Gliding is one of those skills that you must learn well before you execute a good front crawl. Some beginners have a fear of gliding away from the wall. Still others, despite being more advanced, sink parts of their body, making it very difficult to glide.
One of the exercises that I ask my swimmers to do first is to glide towards the wall. By standing about three feet away from the wall, sink down to your neck, and put your hands out in front of you. Grab a big breath of air, bend forward and glide towards the wall. The head should be half in the water before your feet leave the bottom, and the head should remain in the water until the hands touch the wall. Look at the bottom of the pool as you do this drill. If the head is looking forward, your feet will not want to come up. Open your eyes when you swim, so that you know where you are going. The water level should be at the hairline. The back should be either breaking the surface, or be just at the surface. The buttocks should be just below the surface. Make adjustments to the body's alignment by changing the position of the head, and the small of the back. The hands should be about four inches under the water. Relax as much as possible.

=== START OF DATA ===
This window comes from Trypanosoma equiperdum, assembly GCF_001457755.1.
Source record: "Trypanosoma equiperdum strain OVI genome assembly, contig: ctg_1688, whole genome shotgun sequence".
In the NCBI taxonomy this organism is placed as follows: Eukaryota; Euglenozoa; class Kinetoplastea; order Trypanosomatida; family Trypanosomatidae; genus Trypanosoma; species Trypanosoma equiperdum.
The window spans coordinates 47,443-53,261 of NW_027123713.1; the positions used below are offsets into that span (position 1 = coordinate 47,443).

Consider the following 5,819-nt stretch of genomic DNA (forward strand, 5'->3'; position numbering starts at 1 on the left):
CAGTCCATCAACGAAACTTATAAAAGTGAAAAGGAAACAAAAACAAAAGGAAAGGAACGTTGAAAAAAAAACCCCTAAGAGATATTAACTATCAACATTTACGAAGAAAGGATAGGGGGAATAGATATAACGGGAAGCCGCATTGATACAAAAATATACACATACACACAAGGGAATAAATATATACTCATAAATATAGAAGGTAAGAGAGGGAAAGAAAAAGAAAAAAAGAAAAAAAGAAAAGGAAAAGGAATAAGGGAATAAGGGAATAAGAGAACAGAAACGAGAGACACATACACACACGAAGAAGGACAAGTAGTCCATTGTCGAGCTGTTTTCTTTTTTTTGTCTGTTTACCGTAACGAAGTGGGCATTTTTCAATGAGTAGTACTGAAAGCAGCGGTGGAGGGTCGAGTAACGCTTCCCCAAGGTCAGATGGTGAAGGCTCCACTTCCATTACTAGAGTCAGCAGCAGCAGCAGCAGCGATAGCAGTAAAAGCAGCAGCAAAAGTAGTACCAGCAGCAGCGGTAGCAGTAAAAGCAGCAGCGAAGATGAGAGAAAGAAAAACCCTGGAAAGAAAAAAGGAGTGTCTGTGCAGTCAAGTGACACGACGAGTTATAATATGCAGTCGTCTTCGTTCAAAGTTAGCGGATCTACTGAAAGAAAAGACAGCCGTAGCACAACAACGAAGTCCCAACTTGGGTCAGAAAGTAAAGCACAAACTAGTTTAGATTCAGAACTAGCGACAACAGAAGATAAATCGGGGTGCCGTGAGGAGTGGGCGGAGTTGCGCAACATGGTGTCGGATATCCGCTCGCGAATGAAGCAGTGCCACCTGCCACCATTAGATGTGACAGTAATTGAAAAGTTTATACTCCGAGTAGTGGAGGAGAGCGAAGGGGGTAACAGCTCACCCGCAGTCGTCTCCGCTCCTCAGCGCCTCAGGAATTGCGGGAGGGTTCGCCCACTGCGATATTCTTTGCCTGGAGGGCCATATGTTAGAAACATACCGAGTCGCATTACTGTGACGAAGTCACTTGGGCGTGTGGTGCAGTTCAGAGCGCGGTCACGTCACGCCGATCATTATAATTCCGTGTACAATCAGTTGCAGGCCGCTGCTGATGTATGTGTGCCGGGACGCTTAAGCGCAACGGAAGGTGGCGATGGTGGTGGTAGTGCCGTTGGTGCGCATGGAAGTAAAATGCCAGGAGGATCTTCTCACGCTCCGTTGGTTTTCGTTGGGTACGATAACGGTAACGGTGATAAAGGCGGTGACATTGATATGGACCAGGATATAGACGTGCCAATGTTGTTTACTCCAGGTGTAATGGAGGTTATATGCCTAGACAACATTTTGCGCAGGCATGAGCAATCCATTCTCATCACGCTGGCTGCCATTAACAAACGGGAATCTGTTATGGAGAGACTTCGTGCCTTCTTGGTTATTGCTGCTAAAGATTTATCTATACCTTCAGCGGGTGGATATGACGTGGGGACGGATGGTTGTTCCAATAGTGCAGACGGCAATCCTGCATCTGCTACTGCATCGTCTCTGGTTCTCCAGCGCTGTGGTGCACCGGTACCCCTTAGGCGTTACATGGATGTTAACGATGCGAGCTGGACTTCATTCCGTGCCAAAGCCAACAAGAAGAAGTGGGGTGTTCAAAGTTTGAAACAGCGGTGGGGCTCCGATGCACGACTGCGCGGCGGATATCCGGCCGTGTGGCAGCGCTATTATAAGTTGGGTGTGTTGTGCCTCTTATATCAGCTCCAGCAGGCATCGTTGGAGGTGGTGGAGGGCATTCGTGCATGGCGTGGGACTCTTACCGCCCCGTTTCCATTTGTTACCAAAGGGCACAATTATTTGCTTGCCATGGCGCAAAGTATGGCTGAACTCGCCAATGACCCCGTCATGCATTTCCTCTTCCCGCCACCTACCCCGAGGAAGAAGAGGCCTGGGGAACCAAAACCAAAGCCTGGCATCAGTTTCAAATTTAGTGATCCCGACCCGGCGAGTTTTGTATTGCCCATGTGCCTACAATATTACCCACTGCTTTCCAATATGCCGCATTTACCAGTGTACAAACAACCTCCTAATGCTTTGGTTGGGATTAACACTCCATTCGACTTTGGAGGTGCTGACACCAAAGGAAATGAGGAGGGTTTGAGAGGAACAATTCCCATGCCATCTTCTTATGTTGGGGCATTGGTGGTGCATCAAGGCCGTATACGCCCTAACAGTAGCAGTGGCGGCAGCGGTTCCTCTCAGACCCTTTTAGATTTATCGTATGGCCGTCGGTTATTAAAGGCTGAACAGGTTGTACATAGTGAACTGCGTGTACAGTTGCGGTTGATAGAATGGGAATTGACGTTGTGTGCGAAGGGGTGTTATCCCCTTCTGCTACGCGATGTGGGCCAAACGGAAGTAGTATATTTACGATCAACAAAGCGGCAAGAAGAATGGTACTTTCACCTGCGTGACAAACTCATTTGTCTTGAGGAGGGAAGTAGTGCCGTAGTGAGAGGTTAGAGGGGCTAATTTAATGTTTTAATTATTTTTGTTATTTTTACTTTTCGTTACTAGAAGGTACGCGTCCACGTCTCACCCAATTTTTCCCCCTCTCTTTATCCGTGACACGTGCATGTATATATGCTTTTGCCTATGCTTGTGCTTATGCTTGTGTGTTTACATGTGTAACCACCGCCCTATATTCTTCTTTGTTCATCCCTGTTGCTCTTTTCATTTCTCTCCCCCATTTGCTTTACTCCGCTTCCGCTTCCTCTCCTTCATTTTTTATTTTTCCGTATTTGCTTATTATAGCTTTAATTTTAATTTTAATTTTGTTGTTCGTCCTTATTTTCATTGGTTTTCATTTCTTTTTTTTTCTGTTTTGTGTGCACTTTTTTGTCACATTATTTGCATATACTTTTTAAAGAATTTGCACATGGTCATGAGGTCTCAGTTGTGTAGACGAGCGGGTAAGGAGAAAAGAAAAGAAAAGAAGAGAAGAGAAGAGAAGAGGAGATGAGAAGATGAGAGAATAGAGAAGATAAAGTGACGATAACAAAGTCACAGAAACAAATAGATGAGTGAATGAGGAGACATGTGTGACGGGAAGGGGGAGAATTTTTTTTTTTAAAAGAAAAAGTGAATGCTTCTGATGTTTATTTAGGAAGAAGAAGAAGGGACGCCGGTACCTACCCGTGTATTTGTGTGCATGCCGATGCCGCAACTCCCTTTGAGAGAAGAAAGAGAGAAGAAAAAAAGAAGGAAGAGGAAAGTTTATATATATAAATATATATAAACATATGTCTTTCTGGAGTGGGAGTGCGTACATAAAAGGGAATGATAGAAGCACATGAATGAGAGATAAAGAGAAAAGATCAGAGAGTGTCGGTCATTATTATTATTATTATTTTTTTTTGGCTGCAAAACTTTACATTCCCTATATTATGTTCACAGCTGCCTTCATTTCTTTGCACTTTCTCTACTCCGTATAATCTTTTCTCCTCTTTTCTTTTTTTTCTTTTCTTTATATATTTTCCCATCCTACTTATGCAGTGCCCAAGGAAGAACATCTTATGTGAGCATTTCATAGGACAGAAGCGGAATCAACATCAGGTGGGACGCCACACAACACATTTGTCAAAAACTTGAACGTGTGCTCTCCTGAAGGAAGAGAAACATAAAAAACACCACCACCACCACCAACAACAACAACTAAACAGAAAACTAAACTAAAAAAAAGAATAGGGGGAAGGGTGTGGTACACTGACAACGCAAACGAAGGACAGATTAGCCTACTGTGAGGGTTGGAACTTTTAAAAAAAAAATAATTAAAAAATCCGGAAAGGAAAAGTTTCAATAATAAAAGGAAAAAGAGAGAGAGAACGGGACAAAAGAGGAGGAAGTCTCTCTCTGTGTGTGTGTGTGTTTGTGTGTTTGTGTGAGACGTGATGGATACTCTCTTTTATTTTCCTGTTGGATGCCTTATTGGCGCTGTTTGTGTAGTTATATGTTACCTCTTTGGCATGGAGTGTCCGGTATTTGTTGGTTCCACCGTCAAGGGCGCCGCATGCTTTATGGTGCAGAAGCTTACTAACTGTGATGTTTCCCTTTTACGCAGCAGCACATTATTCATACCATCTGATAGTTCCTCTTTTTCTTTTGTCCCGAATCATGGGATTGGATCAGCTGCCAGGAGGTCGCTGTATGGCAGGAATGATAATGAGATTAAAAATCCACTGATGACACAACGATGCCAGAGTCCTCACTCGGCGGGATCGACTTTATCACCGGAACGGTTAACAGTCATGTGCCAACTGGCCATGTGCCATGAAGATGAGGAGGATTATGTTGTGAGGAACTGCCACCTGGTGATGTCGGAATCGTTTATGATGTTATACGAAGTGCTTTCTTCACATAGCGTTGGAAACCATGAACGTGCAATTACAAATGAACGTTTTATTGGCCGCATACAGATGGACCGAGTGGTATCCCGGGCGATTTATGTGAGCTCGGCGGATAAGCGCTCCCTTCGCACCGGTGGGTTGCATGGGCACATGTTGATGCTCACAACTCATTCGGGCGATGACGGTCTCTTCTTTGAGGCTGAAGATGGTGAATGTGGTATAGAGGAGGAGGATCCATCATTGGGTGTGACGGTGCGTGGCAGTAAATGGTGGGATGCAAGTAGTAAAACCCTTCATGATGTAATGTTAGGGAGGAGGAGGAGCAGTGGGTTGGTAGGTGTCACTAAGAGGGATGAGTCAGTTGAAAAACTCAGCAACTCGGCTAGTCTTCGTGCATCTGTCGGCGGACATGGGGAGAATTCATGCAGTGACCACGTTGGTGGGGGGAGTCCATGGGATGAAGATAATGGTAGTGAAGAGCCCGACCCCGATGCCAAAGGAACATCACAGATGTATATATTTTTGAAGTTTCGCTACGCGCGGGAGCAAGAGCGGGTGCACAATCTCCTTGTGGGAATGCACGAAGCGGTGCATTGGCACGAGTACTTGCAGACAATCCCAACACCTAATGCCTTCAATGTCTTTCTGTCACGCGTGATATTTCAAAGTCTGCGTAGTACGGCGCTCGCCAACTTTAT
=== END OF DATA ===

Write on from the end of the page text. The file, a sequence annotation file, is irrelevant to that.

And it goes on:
On many occassions I've even seen good swimmers body position in the water causing undue resistance to their glide. By doing this drill with corrections as many times as the coach thinks is necessary, swimmers notice their improvement as their efficiency in the water increases with less energy.
~Coach Linda Delzeitt and Coach Pedro H. Ordenes, www.watersworlswim.com